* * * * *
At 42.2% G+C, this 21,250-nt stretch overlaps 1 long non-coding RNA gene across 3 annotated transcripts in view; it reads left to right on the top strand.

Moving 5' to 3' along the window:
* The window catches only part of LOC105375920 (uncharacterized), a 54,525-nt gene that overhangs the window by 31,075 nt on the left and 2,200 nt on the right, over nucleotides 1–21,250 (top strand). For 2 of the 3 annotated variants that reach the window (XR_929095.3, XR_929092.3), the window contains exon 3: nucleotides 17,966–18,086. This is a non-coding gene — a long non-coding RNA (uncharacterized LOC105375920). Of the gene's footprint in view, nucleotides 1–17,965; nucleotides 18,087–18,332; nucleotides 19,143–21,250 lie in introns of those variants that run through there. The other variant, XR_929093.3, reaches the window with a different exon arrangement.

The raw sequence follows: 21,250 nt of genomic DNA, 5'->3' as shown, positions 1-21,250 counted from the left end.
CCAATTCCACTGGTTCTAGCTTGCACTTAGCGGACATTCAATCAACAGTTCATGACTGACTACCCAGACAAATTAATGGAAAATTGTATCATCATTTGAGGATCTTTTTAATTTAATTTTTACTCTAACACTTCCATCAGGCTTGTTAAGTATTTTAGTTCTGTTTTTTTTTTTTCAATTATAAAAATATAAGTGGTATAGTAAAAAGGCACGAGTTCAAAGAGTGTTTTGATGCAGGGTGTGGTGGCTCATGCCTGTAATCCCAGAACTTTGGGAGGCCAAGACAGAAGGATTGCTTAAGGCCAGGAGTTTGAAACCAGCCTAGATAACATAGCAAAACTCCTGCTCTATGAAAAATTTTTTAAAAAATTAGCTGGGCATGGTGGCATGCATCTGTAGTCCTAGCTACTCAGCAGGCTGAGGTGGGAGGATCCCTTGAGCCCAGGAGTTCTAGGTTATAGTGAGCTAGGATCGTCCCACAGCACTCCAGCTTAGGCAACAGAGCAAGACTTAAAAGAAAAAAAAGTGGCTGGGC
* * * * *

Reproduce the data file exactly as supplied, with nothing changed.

At 42.2% G+C, this 21,250-nt stretch overlaps 1 long non-coding RNA gene across 3 annotated transcripts in view; it reads left to right on the top strand.

Moving 5' to 3' along the window:
* The window catches only part of LOC105375920 (uncharacterized), a 54,525-nt gene that overhangs the window by 31,075 nt on the left and 2,200 nt on the right, over nucleotides 1–21,250 (top strand). For 2 of the 3 annotated variants that reach the window (XR_929095.3, XR_929092.3), the window contains exon 3: nucleotides 17,966–18,086. This is a non-coding gene — a long non-coding RNA (uncharacterized LOC105375920). Of the gene's footprint in view, nucleotides 1–17,965; nucleotides 18,087–18,332; nucleotides 19,143–21,250 lie in introns of those variants that run through there. The other variant, XR_929093.3, reaches the window with a different exon arrangement.

The raw sequence follows: 21,250 nt of genomic DNA, 5'->3' as shown, positions 1-21,250 counted from the left end.
CCAATTCCACTGGTTCTAGCTTGCACTTAGCGGACATTCAATCAACAGTTCATGACTGACTACCCAGACAAATTAATGGAAAATTGTATCATCATTTGAGGATCTTTTTAATTTAATTTTTACTCTAACACTTCCATCAGGCTTGTTAAGTATTTTAGTTCTGTTTTTTTTTTTTCAATTATAAAAATATAAGTGGTATAGTAAAAAGGCACGAGTTCAAAGAGTGTTTTGATGCAGGGTGTGGTGGCTCATGCCTGTAATCCCAGAACTTTGGGAGGCCAAGACAGAAGGATTGCTTAAGGCCAGGAGTTTGAAACCAGCCTAGATAACATAGCAAAACTCCTGCTCTATGAAAAATTTTTTAAAAAATTAGCTGGGCATGGTGGCATGCATCTGTAGTCCTAGCTACTCAGCAGGCTGAGGTGGGAGGATCCCTTGAGCCCAGGAGTTCTAGGTTATAGTGAGCTAGGATCGTCCCACAGCACTCCAGCTTAGGCAACAGAGCAAGACTTAAAAGAAAAAAAAGTGGCTGGGC